“The Lord bless you from Zion. May you see the prosperity of Jerusalem all the days of your life. May you see your children’s children. Peace be upon Israel!” (Psalm 128:5-6 from Psalm 128:1-6 )
As I was posting one of my blogs to the website, I noticed that I (meaning how many I personally have written and posted) was nearing 2000 posts. And this one makes it 2001. And I thought, “this calls for a little notice, some pomp and circumstance.” But alas, post 2000 was already written, and the theme was not appropriate to “pomp and circumstance.” And I could not make myself change one letter of it in order to recognize the coming and going of the 2000th posting.
But that is alright. It is the passing of the 2000th mark that pleases me more than getting that many done. And even at this writing, I still yet to have posted 2000; since I write so in advance, I never “catch up” with myself. That is, I am never writing “currently.”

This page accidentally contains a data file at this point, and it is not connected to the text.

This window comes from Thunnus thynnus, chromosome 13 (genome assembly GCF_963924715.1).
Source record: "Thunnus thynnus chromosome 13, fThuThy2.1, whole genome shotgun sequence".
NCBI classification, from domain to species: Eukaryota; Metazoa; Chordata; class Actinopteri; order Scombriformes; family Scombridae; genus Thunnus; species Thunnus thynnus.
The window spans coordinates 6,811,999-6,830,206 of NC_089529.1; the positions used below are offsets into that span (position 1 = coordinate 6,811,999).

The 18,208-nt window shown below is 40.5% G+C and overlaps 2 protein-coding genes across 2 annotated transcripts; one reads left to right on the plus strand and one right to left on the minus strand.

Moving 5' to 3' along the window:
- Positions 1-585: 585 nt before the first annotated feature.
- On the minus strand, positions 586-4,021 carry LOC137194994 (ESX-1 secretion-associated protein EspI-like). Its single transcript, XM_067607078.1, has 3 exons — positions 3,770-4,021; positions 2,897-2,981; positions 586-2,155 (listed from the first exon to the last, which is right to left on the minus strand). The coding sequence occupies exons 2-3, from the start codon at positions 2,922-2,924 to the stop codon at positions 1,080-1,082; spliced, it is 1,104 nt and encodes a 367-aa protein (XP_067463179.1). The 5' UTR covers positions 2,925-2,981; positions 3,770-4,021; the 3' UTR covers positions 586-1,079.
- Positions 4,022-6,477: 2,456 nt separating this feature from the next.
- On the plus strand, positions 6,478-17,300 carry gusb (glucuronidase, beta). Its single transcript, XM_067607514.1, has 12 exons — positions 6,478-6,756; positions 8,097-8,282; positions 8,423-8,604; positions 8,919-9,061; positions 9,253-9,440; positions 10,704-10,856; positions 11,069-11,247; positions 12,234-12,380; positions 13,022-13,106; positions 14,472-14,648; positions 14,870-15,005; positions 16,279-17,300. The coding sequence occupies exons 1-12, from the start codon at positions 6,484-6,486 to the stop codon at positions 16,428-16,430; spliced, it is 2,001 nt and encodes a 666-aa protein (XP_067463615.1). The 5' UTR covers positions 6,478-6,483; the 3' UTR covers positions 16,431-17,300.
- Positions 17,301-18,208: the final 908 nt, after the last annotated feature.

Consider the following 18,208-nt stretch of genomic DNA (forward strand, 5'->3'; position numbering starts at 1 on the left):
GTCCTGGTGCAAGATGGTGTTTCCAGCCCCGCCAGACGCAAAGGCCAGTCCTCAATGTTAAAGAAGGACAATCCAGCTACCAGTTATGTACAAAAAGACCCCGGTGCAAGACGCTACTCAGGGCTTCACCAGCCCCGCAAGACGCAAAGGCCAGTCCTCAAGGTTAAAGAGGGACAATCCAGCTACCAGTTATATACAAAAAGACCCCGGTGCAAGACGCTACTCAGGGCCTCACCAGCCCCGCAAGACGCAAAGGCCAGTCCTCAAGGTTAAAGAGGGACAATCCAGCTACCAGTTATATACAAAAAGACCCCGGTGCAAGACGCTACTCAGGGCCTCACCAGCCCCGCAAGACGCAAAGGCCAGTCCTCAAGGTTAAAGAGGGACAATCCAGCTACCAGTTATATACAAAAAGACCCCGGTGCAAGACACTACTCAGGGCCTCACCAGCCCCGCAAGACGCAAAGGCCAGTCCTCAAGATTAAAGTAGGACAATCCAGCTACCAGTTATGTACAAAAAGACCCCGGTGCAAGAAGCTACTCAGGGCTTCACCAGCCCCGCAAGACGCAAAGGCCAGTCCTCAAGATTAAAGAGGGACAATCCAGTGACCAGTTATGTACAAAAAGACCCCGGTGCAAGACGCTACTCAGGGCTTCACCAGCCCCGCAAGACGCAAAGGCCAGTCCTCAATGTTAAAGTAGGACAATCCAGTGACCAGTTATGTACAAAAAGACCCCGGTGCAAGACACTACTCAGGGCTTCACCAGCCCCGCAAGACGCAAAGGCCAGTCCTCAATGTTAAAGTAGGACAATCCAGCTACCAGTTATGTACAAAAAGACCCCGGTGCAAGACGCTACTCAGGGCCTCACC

That is often the way it is with blessing and shalom. It is wished and bestowed in the present, but more likely than not the blessing and shalom are something we look forward to in the future. That is the grammatical function of “may” – the one blessing hopes that the one being blessed will have that happen for them. And not that it is happening now. Look at the end of verse 5 – “all the days of your life.” A hopeful intention for the future, and not necessarily a reality today. So the the blessing of seeing “your children’s children.” Inherent in that is a wish for a long and healthy life, and the reality that your children are already grown and having children.
The process of turning an enemy into a friend takes time too. Time to assuage fears and prove good will. Time for justice to be made evident and right relationships to take root and grow. We work now for what we hope will come in the future. Just as I write now for what I will post for you in the future.
May you, gentle reader, see the fruit of your good work in your lifetime, and may your work stand as evidence for God’s mission of shalom in the world. Shalom for day and all the days to come! Selah!